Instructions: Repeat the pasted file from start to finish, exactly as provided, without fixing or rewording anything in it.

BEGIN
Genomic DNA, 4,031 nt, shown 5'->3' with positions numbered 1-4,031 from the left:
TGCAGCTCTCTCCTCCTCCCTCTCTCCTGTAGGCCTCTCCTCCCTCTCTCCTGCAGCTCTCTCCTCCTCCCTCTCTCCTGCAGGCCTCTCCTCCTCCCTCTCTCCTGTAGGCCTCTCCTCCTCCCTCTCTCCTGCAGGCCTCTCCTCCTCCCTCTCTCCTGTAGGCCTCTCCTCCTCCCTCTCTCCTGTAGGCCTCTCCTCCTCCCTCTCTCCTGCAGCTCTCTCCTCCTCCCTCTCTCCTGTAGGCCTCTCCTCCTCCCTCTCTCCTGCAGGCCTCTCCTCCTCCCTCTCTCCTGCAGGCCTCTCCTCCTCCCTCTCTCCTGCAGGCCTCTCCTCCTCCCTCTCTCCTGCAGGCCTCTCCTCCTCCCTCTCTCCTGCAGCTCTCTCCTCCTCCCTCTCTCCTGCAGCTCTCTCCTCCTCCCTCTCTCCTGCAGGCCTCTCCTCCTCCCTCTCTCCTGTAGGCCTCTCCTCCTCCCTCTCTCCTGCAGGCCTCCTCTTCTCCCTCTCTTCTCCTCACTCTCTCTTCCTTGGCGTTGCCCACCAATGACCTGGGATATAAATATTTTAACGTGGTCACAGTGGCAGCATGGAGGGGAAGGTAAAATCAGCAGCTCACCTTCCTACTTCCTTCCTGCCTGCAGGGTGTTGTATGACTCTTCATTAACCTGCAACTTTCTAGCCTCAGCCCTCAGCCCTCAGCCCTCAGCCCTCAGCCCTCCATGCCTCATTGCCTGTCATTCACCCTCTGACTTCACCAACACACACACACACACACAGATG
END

Genomic DNA, 4,031 nt, shown 5'->3' with positions numbered 1-4,031 from the left:
TGCAGCTCTCTCCTCCTCCCTCTCTCCTGTAGGCCTCTCCTCCCTCTCTCCTGCAGCTCTCTCCTCCTCCCTCTCTCCTGCAGGCCTCTCCTCCTCCCTCTCTCCTGTAGGCCTCTCCTCCTCCCTCTCTCCTGCAGGCCTCTCCTCCTCCCTCTCTCCTGTAGGCCTCTCCTCCTCCCTCTCTCCTGTAGGCCTCTCCTCCTCCCTCTCTCCTGCAGCTCTCTCCTCCTCCCTCTCTCCTGTAGGCCTCTCCTCCTCCCTCTCTCCTGCAGGCCTCTCCTCCTCCCTCTCTCCTGCAGGCCTCTCCTCCTCCCTCTCTCCTGCAGGCCTCTCCTCCTCCCTCTCTCCTGCAGGCCTCTCCTCCTCCCTCTCTCCTGCAGCTCTCTCCTCCTCCCTCTCTCCTGCAGCTCTCTCCTCCTCCCTCTCTCCTGCAGGCCTCTCCTCCTCCCTCTCTCCTGTAGGCCTCTCCTCCTCCCTCTCTCCTGCAGGCCTCCTCTTCTCCCTCTCTTCTCCTCACTCTCTCTTCCTTGGCGTTGCCCACCAATGACCTGGGATATAAATATTTTAACGTGGTCACAGTGGCAGCATGGAGGGGAAGGTAAAATCAGCAGCTCACCTTCCTACTTCCTTCCTGCCTGCAGGGTGTTGTATGACTCTTCATTAACCTGCAACTTTCTAGCCTCAGCCCTCAGCCCTCAGCCCTCAGCCCTCAGCCCTCCATGCCTCATTGCCTGTCATTCACCCTCTGACTTCACCAACACACACACACACACACAGATG